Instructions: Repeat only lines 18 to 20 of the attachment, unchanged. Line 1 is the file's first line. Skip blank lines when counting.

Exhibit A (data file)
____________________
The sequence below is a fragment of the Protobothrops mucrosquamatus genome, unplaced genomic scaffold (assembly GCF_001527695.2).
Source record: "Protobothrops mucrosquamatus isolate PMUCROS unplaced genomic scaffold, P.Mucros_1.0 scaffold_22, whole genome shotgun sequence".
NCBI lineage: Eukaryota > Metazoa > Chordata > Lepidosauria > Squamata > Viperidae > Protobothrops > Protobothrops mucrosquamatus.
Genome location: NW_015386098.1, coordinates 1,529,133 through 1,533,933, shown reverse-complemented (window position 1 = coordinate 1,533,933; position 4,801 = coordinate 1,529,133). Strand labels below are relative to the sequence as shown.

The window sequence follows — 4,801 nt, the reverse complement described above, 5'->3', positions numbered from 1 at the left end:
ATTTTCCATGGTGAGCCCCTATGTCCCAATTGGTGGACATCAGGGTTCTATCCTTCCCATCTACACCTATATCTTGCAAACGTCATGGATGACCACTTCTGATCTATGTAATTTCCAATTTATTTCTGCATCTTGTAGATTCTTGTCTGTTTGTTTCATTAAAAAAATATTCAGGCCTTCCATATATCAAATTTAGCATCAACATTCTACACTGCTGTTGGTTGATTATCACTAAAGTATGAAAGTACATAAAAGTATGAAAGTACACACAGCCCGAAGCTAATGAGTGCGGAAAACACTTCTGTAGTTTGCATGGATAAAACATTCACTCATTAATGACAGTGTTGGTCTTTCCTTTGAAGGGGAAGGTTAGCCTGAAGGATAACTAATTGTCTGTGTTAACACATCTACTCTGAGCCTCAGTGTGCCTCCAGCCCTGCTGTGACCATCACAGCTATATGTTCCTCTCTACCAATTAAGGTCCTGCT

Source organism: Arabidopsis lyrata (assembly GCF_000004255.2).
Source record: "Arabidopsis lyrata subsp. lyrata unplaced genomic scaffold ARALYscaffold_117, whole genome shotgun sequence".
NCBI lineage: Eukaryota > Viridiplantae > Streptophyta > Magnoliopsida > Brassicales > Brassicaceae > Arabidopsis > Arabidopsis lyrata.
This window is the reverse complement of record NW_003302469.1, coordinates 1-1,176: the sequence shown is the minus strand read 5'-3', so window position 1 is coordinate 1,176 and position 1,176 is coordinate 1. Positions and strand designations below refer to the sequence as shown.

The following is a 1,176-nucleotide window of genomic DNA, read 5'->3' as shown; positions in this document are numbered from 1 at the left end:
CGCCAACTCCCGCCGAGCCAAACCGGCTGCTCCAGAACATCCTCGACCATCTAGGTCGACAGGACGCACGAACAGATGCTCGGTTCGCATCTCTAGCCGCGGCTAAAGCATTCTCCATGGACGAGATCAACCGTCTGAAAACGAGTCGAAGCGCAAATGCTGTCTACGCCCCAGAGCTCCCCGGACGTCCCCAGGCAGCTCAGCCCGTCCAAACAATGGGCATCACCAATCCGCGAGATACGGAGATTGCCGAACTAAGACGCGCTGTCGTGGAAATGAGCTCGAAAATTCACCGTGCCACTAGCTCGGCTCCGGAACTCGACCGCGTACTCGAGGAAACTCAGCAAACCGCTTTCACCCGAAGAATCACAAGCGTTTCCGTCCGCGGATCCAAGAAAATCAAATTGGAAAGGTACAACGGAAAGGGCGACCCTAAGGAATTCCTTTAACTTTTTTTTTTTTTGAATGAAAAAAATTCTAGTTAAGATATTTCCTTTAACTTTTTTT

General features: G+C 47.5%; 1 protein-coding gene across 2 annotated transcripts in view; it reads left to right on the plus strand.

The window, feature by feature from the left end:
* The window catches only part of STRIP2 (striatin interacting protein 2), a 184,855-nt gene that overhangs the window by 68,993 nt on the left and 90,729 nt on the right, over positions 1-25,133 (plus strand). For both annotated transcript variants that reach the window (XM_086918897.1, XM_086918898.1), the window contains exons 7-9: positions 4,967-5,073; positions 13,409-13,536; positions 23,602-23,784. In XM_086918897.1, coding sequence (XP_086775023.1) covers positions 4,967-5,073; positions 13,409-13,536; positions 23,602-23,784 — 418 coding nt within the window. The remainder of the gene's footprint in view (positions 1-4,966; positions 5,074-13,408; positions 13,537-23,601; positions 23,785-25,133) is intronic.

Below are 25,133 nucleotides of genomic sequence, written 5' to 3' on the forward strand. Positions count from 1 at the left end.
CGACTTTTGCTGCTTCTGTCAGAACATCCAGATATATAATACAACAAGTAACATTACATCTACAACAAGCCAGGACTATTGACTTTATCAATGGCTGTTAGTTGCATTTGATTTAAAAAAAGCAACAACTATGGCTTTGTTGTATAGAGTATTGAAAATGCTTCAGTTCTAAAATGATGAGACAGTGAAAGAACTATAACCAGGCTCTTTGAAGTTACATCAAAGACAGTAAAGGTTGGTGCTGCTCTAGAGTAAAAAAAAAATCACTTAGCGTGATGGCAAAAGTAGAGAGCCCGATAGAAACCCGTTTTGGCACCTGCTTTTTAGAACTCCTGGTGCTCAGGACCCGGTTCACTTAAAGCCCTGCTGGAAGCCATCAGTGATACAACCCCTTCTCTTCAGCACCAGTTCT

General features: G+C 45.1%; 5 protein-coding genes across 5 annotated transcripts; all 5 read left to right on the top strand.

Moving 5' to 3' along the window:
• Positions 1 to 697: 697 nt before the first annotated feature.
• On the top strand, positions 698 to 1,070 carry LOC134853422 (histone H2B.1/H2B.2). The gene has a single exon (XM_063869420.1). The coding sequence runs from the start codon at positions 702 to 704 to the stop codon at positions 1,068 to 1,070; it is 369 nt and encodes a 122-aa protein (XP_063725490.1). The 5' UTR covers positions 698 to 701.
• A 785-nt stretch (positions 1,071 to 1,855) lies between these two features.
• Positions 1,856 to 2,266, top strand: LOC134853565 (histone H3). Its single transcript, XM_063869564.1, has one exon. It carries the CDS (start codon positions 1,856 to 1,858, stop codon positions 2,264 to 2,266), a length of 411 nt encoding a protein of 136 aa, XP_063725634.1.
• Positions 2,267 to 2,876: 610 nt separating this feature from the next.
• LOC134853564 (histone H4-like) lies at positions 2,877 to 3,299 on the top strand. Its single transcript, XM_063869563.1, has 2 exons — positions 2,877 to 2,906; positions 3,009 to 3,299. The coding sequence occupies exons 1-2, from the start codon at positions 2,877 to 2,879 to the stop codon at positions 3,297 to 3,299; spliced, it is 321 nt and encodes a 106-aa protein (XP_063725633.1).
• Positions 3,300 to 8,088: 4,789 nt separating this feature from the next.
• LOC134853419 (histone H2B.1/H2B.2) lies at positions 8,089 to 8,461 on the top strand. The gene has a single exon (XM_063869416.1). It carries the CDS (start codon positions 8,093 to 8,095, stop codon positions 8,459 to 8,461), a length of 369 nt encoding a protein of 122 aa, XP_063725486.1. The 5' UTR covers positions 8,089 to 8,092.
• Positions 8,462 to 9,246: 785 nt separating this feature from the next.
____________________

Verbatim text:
General features: G+C 45.1%; 5 protein-coding genes across 5 annotated transcripts; all 5 read left to right on the top strand.

Moving 5' to 3' along the window:
• Positions 1 to 697: 697 nt before the first annotated feature.